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When describing the brutal death of Alison Chambers, who was murdered and buried at Cromwell Street in 1979, Wansell reports that 'This time the Wests may have pushed the boundaries of their humiliation still further: Frederick West may have filmed her death. West was well aware of the commercial potential of snuff movies. Only a few years after Alison Chambers' death, West even bragged to a young woman that he was "interested in them". There must be at least the possibility that one of his victims provided him with the chance to exploit what he would have seen as an opportunity to profit from this form of pornography'.

As the 1980s progressed, Fred West at one stage had 'seven video recorders, all of which he had stolen, and was duplicating pornographic videos for sale. At the outset, he simply offered them to his friends and workmates, but he then gradually extended his range, possibly to the extent of supplying them to local video stores for sale under the counter. West certainly suggested to a woman friend that he had made a profit from selling some that he had made himself, telling her that he had been paid 150 pounds a time for recordings which involved the humiliation and beating of women, adding that he "didn't understand how some of the women survived the beatings"'. Wansell also provides strong indication that West videotaped himself raping one of his own daughters around this time.

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Fred West's younger brother John may have also featured in some of the home videotapes: 'Among the collection of pornographic videotapes which Frederick West took such pains to collect over the years, was one which boasted a sequence called F*ck My Uncle. It specifically featured an older man with a beard - the type of beard John sported. The extract even included the line: "I always thought I'd have it off with my niece one day - I didn't think you were ready for it yet."'When John West was arrested on May 24, 1994 (in connection with the sexual abuse of his niece, Anna-Marie), his house was found to contain a large number of bondage and humiliation videotapes and magazines, which John West claimed to have picked up on his rounds as a dustman. In Wansell's words, 'The echoes of the pornographic discoveries in the top floor of Cromwell Street in the first days of the 1992 child abuse case are uncanny. They also lead to the suspicions that one person who would have been able to dispose of any incriminating videos taken by Frederick West would have been his brother John. Pornographic videos, perhaps even tapes of Frederick West's victims themselves, could have found their way into the assorted black bags that John was asked to collect (from Cromwell Street) from time to time' (to dispose of on his garbage route).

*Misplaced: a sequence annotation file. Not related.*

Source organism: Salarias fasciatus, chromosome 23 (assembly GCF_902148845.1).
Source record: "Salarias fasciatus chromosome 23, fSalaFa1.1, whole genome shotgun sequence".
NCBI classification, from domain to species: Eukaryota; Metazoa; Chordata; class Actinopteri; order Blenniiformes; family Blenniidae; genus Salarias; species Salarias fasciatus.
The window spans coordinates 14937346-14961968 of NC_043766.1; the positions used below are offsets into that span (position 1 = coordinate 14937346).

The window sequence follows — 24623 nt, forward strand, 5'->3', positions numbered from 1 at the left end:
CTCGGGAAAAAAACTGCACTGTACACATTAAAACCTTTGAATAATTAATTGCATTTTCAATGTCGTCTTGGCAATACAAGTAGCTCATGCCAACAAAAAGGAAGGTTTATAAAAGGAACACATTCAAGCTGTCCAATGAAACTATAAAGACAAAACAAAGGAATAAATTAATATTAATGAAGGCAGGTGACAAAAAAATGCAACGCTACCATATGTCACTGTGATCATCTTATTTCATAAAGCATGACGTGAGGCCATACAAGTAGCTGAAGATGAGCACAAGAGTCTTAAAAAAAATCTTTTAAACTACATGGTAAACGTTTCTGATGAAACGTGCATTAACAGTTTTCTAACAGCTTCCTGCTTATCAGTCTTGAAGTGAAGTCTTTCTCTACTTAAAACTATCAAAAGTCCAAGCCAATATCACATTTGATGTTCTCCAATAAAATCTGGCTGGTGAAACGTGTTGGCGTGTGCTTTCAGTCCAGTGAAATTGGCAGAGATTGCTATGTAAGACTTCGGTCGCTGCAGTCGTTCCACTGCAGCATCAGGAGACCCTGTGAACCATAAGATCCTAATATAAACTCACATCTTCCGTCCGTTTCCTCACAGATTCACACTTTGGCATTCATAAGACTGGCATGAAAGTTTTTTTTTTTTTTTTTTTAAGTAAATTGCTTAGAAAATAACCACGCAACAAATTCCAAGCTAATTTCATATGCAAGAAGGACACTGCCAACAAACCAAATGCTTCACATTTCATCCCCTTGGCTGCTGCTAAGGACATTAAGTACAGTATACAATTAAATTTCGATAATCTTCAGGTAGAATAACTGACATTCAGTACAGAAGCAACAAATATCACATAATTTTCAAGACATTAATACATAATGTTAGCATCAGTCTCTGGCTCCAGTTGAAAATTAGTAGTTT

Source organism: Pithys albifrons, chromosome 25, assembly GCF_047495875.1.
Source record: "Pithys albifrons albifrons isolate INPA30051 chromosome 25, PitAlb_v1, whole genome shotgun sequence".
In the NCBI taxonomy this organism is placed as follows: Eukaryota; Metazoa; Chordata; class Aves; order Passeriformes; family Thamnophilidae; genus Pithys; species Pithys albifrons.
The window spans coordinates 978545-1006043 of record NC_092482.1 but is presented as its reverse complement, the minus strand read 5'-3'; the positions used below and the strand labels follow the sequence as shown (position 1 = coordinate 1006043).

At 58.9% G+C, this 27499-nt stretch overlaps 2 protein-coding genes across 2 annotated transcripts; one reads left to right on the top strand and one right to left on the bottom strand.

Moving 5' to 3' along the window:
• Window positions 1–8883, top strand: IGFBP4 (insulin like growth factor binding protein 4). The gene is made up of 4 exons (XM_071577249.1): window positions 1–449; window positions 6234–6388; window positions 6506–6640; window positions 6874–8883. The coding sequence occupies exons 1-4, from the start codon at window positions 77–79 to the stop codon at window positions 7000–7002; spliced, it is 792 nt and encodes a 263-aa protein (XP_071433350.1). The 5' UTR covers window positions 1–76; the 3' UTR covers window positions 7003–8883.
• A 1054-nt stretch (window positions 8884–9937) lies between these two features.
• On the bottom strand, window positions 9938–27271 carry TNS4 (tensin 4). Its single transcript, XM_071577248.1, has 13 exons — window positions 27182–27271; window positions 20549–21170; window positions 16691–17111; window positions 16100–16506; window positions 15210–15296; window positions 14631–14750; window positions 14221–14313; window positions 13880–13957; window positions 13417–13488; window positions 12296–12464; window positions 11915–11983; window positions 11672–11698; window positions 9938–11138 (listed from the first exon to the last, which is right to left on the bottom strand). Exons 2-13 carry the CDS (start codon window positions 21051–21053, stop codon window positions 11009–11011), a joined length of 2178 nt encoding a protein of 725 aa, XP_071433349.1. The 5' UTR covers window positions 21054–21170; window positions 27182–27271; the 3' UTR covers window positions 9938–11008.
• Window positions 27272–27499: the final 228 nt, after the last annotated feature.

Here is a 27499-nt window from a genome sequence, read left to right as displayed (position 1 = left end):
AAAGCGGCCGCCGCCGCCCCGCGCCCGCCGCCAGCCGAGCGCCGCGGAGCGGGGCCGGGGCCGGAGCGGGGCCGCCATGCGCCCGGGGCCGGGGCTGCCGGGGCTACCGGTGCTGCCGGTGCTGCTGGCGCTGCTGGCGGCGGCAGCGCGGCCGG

Whatever debauched acts Fred and Rose West committed to either film or videotape may now never be known. Amid strong speculation that he may have been responsible for an untold number of other deaths, and having been spurned by his wife Rose in the courtroom docks, Fred West hung himself in his cell on January 1, 1995. His brother John followed suit a year later. 25 Cromwell Street was torn completely to the ground. Many of the pornographic videotapes seized from both Fred and John West were destroyed by police without having been watched all the way through.

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The only person left who's capable of coming clean is Rosemary West, destined to spend the rest of her days languishing in a British prison - and so far, she isn't talking.

*The video which Wansell refers to is Kilroy Was Here, a very grotty and brutal 17 minute short made in Europe in the mid-1970s by H.O.M Productions. The film, shot without dialogue, has a young woman tied and gagged in a low-rent, dirty room, where she is subsequently raped by two lecherous men who let mice crawl all over her body before making them run up a plastic tube that has been inserted into her. The men also have sex with each other, before leaving the girl tied up with a lit cigarette inserted into her vagina. Although disturbing and violent, the film was legitimately available from European mail-order sources, both as an 8mm short in the 1970s, and as part of a compilation video released by Videorama in the 1980s.



(Above: Another of the several books written on Fred and Rose West. I will be adding reviews of many of them on this page soon, along with some more background and essays on snuff movies and their mythos).

Copyright John Harrison 2007

Sunday, September 9, 2007

MASSACRE AT CENTRAL HIGH

1976/USA/Directed by Renee Daalder

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Conceived by producers Harold Sobel and Bill Lange as little more than a cheap exploitation film that would hopefully pack in the grindhouses and drive-ins for a couple of weeks before disappearing into the ether, Massacre at Central High ultimately proved to be a disappointment at the box-office during its initial run. Reviews were also ho-hum, and in the days before the mass-marketing of home video cassettes, the film looked destined to spend its life rotting away in some obscure cinema vault, before a chance screening in 1980 at the Thalia Cinema in New York caught the attention of Times reviewer Vincent Canby, whose subsequent write-up was so glowing the film suddenly found itself in demand by repertory and art house cinemas, as well as college campuses, across America.